ST. PETERSBURG, Fla. – When you think about it, the Toronto Blue Jays asked a lot of Joe Biagini Sunday. Two months after they decided to stop experimenting with Biagini as a starter, they gave him all of two days notice and asked him to start a big-league game for the first time in his career.
Sure, Biagini was stretched out a little in spring training, but that was months ago. Leading up to the start, Blue Jays manager John Gibbons said he’d be thrilled if he could get four innings from the former Rule 5 pick. Given the state of the Blue Jays’ rotation, they had to take what they could get.
Biagini responded with an outing that did more than keep the Blue Jays in a game they would eventually win 2-1. By limiting the Tampa Bay Rays to one unearned run in four innings, he showed enough potential to earn another turn in the Blue Jays’ rotation.
“You know what, I thought he was dominating,” Gibbons said.
Five days from now the Blue Jays will call on Biagini for his second MLB start. When he takes the ball against the Seattle Mariners in Toronto, he’ll have plenty to build on.
Biagini allowed just two hits Sunday, striking out four on a day he mixed in three off-speed pitches to complement a fastball that touched 95 mph. The lone run he allowed scored because Devon Travis mishandled a routine Kevin Kiermaier ground ball in the third inning. Otherwise, Biagini didn’t let anyone get past first base.
“He’s got stuff to start in the big-leagues,” pitching coach Pete Walker said before the outing. “We know that.”
Biagini spoke at length with Walker and Toronto’s starters leading up to his start, and those conversations helped him refine his approach. Instead of focusing on the differences between the rotation and the bullpen, he resolved to stick to what works and treat the start like an extended relief appearance.
“It was important for me to not overthink it” Biagini said. “Take it one inning at a time — or two innings at a time, if you can juggle that.”
Biagini has a 58.3 per cent ground ball rate as a reliever this year, and he carried that over against the Rays, generating six ground ball outs. “It’s fun to play behind guys like him that attack the strike zone, get ahead of hitters and give you a lot of work on the infield,” third baseman Darwin Barney said.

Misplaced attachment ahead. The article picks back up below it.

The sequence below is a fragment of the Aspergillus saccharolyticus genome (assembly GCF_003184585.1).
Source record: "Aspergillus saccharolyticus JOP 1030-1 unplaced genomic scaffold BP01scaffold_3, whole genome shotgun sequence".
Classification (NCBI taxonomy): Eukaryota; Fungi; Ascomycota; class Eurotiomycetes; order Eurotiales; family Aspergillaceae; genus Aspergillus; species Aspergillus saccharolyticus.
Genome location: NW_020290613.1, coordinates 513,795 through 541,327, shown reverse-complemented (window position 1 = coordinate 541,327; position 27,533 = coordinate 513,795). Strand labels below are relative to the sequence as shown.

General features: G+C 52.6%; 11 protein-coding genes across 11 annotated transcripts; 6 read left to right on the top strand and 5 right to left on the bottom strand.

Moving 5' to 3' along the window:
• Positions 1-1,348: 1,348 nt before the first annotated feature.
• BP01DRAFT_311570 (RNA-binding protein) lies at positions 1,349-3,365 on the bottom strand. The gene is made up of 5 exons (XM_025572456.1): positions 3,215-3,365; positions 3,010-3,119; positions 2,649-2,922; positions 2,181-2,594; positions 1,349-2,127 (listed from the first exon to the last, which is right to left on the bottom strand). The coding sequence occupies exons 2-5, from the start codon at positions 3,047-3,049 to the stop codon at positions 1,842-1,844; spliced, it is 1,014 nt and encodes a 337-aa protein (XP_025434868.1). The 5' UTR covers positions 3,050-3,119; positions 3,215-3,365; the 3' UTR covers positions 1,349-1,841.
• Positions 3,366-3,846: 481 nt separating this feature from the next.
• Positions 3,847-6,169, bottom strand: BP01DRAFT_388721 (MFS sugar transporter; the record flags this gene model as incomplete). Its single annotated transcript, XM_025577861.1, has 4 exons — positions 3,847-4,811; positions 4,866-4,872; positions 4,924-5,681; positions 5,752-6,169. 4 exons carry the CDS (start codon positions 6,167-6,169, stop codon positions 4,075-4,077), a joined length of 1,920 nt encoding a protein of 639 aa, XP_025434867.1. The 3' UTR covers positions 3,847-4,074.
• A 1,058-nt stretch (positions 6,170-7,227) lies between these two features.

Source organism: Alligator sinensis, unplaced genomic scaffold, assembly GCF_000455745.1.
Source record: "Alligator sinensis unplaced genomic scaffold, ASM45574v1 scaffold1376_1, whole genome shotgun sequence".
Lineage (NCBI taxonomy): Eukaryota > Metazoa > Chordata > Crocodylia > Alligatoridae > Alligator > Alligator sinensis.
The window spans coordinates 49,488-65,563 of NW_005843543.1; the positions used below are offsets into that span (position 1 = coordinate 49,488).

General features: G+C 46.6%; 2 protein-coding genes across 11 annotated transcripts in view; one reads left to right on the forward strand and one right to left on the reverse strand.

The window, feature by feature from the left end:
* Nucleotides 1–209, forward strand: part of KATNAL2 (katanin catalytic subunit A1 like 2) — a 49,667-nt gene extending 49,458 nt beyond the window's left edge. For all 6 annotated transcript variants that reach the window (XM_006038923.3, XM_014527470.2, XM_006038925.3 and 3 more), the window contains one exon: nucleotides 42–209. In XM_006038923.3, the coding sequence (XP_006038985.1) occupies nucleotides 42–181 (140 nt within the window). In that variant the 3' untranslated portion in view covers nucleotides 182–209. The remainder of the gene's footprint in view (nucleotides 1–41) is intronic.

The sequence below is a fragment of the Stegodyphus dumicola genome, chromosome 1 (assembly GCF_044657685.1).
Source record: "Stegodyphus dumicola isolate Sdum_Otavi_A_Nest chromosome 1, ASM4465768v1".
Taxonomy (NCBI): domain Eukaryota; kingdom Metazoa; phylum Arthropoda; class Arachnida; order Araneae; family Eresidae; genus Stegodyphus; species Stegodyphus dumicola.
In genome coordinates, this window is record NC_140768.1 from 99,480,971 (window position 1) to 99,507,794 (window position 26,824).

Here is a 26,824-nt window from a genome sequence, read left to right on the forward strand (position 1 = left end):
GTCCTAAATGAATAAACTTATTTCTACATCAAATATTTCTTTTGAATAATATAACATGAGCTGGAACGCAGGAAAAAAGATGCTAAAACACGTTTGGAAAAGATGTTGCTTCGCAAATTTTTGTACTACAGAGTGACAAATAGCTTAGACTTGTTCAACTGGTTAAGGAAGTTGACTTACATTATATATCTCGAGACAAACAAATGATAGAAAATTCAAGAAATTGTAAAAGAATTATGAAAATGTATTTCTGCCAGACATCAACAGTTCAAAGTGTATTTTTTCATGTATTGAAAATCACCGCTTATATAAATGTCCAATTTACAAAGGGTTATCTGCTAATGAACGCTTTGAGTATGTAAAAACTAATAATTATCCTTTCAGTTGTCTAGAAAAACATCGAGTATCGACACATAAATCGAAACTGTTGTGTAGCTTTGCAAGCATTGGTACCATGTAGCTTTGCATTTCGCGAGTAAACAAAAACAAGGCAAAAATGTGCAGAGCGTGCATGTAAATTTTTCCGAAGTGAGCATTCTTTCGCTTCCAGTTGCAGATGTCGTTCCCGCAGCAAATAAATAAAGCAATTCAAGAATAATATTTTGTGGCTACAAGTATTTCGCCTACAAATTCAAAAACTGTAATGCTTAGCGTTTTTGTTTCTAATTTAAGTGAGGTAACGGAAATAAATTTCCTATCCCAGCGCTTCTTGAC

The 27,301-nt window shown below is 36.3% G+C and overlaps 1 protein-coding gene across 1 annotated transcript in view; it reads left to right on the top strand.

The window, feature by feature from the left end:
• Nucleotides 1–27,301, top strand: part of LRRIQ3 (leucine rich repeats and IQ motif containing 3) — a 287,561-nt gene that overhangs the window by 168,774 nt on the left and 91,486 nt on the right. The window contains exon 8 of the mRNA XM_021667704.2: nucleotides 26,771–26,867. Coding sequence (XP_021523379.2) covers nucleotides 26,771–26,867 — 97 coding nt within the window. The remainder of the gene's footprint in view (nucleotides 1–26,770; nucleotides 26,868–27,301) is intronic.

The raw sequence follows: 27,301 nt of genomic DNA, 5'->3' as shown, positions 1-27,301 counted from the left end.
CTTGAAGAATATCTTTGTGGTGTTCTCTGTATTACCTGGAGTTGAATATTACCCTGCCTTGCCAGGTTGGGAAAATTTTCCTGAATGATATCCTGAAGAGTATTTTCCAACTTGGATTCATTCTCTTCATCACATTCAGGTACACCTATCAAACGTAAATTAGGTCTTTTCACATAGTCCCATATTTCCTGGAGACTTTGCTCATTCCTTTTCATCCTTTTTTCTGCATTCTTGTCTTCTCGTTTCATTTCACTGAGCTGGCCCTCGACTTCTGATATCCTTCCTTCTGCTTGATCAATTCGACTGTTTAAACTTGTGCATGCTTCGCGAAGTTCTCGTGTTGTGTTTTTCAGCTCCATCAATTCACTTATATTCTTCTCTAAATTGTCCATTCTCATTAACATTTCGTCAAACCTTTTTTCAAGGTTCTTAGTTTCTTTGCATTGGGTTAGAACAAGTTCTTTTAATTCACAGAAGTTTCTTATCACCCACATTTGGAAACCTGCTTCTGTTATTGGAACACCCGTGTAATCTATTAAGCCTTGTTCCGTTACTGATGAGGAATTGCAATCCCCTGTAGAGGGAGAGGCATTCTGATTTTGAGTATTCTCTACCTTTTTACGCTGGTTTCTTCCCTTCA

Even so, the Blue Jays had to ask a lot of their relievers Sunday. The bullpen delivered as Aaron Loup, Ryan Tepera, Joe Smith and Roberto Osuna combined for five one-hit innings.
“The team needs these wins right now, and I’m proud of how our bullpen did today, keeping it close,” Biagini said.
Thanks to the bullpen, the Blue Jays were able to keep pace with Rays starter Alex Cobb, who delivered eight efficient innings of his own.
While the Blue Jays had trouble hitting Cobb, they managed enough offence to win their second series of the season before heading home to Toronto. Kevin Pillar led off the sixth inning with his second hit of the afternoon, a double, and Russell Martin singled him home.
Two innings later, Barney hit a ball into the left field seats for his first home run of the season. Though Barney’s a glove-first player, the Blue Jays will welcome all of the unexpected offence they can get, especially while infielders Josh Donaldson and Troy Tulowitzki remain sidelined.
The Blue Jays’ rotation remains a work in progress, even after a win against the Rays. A spot starter, perhaps Mike Bolsinger, will join the team Tuesday, and Aaron Sanchez could return from the disabled list Sunday May 14.
But with J.A. Happ still sidelined, there’s at least one spot available in the rotation, and Biagini’s effort Sunday earned him a continued look in that role.
“To start is kind of the goal that I’ve had for myself whether I get the opportunity or not down the road,” Biagini said. “I’m not going to complain. I get to play in the major-leagues, so that’s pretty cool.”